Outlook for recovery of Japanese generation capacity. Relatively low capacity utilization rates in Japanese fossil-fired generation plants makes it easier to offset the impacts of the lost nuclear capacity relatively quickly, though damages to fossil plants will slow the adjustment somewhat. Utilization rates of installed electricity generating capacity generally are low in Japan relative to other developed countries. Utilization rates are especially low for oil-fired plants, reflecting their role as reserve capacity. In 2009, oil-fired plants had an average utilization rate of around 30% and generated around 100 TWh of electricity. Making up for the roughly 60 TWh shortfall created by the loss of nuclear generation capacity would require increasing the near-term utilization rate for oil plants to 48%, even if one makes the extreme assumption of no increase in utilization rates for gas or coal fired fossil generation capacity and one ignores nearer-term decline in electricity demand from the shocks to the economy. In our judgment this should be feasible, although it would be costly – and it would depend on decisions by economic and environmental regulators to allow a ramp-up in oil capacity utilization. The existence of a highly liquid global spot market for oil means that there would be no serious constraints to obtaining the needed increases in oil imports.
Prior to the crisis, Japan also had some room to increase utilization rates for gas and coal fired generating capacity. Increasing the utilization of this capacity would dampen nearer-term effects on total electricity supply from the abovementioned damages to some gas and coal-fired plants. It also offers additional means to help offset the effects of the nuclear outages – at least in the medium term, once damaged gas and coal fired capacity is restored. Nearer-term expansion of gas and coal- fired plants also depends on securing additional fuel supplies. Coal and LNG are sold under longer-term contracts, which might constrain expansion of coal and gas-fired generation in the short-run3. However, given the high cost of oil-fired generation, there is likely to be a shift towards natural gas and coal – though again, the amounts would depend on economic and environmental regulatory decisions.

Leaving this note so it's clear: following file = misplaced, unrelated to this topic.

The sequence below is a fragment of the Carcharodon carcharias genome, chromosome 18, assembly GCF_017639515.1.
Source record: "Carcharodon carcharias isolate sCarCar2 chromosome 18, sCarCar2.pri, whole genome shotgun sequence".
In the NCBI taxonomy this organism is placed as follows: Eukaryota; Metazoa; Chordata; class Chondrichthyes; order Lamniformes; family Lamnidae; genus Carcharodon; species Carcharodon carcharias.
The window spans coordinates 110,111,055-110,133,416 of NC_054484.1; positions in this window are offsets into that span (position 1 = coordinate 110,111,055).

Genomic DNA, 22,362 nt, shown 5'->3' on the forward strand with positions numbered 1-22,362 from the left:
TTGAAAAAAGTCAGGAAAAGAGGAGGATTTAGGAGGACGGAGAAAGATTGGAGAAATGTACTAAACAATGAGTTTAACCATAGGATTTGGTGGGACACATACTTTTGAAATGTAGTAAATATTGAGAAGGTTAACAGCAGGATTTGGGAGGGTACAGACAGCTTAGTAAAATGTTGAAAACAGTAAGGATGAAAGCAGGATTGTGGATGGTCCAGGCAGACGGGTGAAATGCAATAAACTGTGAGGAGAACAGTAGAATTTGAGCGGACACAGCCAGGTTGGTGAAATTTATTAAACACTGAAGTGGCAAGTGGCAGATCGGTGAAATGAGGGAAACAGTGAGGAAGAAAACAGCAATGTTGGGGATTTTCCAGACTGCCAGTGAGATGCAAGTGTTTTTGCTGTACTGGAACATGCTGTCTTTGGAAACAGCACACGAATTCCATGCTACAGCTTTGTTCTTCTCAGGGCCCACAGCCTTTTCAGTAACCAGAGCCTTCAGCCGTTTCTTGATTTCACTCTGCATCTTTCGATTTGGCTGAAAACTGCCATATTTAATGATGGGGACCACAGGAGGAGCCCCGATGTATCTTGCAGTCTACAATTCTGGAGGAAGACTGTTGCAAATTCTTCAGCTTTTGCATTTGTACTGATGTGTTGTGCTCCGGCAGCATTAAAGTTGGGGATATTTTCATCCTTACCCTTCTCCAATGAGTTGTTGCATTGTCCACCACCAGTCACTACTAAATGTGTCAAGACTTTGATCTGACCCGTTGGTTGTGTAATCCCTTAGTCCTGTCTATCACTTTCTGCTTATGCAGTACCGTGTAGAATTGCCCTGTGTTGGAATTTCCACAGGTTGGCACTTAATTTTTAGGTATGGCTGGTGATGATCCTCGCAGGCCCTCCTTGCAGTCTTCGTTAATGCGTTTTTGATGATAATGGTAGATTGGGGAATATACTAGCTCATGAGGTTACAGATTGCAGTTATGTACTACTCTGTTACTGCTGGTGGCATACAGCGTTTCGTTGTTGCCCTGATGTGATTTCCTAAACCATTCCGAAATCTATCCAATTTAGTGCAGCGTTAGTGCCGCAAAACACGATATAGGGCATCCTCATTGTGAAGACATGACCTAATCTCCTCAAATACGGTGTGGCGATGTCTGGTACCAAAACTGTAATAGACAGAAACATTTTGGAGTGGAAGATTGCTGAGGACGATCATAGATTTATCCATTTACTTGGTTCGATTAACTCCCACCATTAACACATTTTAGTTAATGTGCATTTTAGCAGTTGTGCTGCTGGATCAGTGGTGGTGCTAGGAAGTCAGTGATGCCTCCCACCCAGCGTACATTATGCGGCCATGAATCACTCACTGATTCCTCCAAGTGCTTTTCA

Although there is significant spare generation capacity nationally, a significant portion of it is located in the southern part of the country where the grid operates at a different frequency than the northern system (including the Tokyo area) (60 hertz in the south, versus 50 hertz in the north). Total interconnection capacity between the two systems is currently around 1000 MW. Limits on capacity to transform the power frequency would constrain electricity exports from the southern system. As a result, electricity shortages could persist for some months, especially during the peak summer months.
Impacts on Japanese and global energy markets. The substitutions in generation capacity described above will increase Japan’s costs of generation and total expenditures for power; but impacts on world energy markets likely will be quite small. Even if the capacity shortfall induced by the shutdown of the nuclear plants were entirely met with oil-fired generation, some initial calculations suggest that the country would need to import approximately 280,000 additional barrels of oil per day4. This is an increase of 6% over Japan’s current oil imports. However, given that in 2010 global oil demand was 88 million barrels per day, Japan’s additional oil requirements would represent an increase of just 0.3% in global demand. Thus, expanded oil imports by Japan should not in and of themselves have a significant impact on the price of oil over any significant period of time. With high volatility in oil markets from a number of geopolitical as well as economic uncertainties, moreover, it will be difficult to identify the impacts on world oil prices of a small increase in Japanese imports, relative to other influences.